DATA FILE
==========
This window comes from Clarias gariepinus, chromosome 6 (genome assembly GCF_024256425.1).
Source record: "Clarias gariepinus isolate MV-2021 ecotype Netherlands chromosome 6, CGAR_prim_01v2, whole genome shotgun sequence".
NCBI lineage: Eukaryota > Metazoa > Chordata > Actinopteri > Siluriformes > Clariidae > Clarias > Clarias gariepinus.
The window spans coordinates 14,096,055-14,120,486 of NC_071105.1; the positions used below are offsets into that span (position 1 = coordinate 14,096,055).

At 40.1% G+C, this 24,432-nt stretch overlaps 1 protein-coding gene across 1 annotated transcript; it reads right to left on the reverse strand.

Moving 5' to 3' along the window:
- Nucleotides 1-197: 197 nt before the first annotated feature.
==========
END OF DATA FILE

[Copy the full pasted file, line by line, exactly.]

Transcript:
This window comes from Clarias gariepinus, chromosome 6 (genome assembly GCF_024256425.1).
Source record: "Clarias gariepinus isolate MV-2021 ecotype Netherlands chromosome 6, CGAR_prim_01v2, whole genome shotgun sequence".
NCBI lineage: Eukaryota > Metazoa > Chordata > Actinopteri > Siluriformes > Clariidae > Clarias > Clarias gariepinus.
The window spans coordinates 14,096,055-14,120,486 of NC_071105.1; the positions used below are offsets into that span (position 1 = coordinate 14,096,055).

At 40.1% G+C, this 24,432-nt stretch overlaps 1 protein-coding gene across 1 annotated transcript; it reads right to left on the reverse strand.

Moving 5' to 3' along the window:
- Nucleotides 1-197: 197 nt before the first annotated feature.